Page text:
Rivaroxaban Monotherapy Safe for AF After Coronary Stenting

The benefit of rivaroxaban monotherapy for patients with atrial fibrillation (AF) after coronary stenting was dependent on the duration of time from stenting, according to data from a secondary analysis of the AFIRE trial presented at the American Heart Association Scientific Session 2020.

“Although there was a numerical excess of coronary events within 2 years from stenting, the benefit of monotherapy for the safety endpoint and net adverse clinical events support the overall benefit of rivaroxaban monotherapy in patients with AF after 1 year of coronary stenting,” said presented Tetsuya Matoba, MD, PhD, FAHA, of Kyushu University, Japan.

AFIRE assessed antithrombotic therapy in 2,215 patients with AF and stable coronary artery disease. In the primary analysis of the study, rivaroxaban was noninferior to combination therapy with rivaroxaban plus an anti-platelet therapy (APT) for the composite endpoint of stroke, systemic embolism, myocardial infarction, unstable angina requiring revascularization, or death from any cause; monotherapy was superior for the safety endpoint of major bleeding.

This analysis was conducted due to concerns about thrombotic events due to cessation of APT in a subgroup of 1,444 patients who had undergone coronary stenting more than 1 year prior. The researchers looked at benefits of rivaroxaban in patients less than 2 years from stenting (n= 419; 29%) and compared them with patients 2 years or more from stenting (n=1,025; 71%). For patients less than 2 years from stenting there was 10 first-generation drug eluting stents (DES) and 381 second generation DES. For patients 2 years or further from stenting it was 213 and 401, respectively.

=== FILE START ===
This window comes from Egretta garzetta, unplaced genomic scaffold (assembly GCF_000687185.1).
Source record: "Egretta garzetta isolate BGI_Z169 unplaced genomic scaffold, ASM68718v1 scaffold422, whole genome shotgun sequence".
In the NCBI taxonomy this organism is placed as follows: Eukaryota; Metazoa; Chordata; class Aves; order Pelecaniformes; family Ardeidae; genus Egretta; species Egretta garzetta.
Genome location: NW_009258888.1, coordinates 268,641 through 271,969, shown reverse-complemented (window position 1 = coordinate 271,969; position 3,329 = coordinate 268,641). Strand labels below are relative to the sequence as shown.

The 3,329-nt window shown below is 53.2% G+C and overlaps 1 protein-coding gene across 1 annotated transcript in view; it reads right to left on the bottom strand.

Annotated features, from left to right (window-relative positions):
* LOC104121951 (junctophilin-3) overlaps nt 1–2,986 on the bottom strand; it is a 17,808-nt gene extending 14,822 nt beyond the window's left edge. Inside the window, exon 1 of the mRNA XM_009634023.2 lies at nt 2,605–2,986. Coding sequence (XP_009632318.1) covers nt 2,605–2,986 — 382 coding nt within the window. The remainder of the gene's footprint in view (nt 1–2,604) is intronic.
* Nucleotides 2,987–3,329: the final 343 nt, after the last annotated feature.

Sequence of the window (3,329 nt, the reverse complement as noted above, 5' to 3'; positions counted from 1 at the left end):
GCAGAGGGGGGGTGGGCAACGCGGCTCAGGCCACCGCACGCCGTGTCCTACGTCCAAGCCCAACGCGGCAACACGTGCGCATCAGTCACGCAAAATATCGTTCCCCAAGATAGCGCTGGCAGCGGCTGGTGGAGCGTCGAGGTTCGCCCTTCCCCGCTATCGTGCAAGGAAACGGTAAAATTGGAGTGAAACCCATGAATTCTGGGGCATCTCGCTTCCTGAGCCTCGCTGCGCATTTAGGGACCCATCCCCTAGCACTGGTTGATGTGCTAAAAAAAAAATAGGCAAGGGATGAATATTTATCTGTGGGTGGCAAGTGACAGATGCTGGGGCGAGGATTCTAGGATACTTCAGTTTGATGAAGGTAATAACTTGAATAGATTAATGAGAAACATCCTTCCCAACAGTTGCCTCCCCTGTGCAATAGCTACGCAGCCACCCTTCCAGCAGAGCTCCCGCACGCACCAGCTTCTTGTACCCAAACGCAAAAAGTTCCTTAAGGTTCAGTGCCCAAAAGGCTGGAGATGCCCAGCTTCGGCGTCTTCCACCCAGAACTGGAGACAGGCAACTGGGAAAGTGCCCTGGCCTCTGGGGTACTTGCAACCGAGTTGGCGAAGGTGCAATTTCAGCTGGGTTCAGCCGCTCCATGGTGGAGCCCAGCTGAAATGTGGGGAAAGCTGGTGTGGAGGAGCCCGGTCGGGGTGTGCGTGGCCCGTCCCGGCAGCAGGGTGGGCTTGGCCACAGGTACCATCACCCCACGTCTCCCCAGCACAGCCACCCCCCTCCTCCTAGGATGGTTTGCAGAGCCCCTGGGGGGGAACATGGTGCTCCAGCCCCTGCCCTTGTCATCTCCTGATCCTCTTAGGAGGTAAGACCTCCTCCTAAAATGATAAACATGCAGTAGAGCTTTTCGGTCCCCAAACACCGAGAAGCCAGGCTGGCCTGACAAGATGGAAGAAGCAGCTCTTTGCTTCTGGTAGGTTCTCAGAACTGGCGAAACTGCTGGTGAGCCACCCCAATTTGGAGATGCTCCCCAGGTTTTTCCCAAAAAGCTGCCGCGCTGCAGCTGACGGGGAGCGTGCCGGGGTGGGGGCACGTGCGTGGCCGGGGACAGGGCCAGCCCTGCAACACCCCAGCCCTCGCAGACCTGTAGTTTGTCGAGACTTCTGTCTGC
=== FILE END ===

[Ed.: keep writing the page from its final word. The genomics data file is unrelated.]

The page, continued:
This analysis examined coronary events – a composite of fatal and non-fatal MI, unstable angina, coronary revascularization, or stent thrombosis – and net adverse clinical events (NACE) – a composite of stroke, MI, death from any cause, or major bleeding.

The cumulative incidence of the primary efficacy endpoint was 5.15% for monotherapy compared with 3.99% for combination therapy (HR=1.29; 95% CI, 0.66-2.50; P=0.453). In patients 2 or more years from stenting the cumulative incidence was 3.71% for monotherapy compared with 6.67% for combination therapy (HR=0.56; 95% CI, 0.37-0.84; P=.004).

Remarkably there was no significant excess of coronary events with monotherapy in patients less than 2 years from stenting, Dr. Matoba said. The cumulative incidence of coronary events for patients within 2 years of stenting was 3.2% for monotherapy compared with 1.33% for combination therapy (HR=2.39; 95% CI, 0.85-6.71; P=.087). In contrast, for patients 2 or more years from stenting the cumulative incidence of coronary events was 2.31% for monotherapy compared with 2.47% for combination therapy (HR=0.94; 95% CI, 0.53-1.65; P=.825).

For the primary safety endpoint, the benefit of monotherapy was consistent. The HR of monotherapy was 0.72 for patients less than 2 years from stenting. For patients 2 or more years from stenting the HR was 0.48 with a P value of 0.019.

Finally, the HRs for the NACE was 0.71 for patients less than 2 years (P=0.284) and 0.54 for patients two or more years from stenting (P=.002).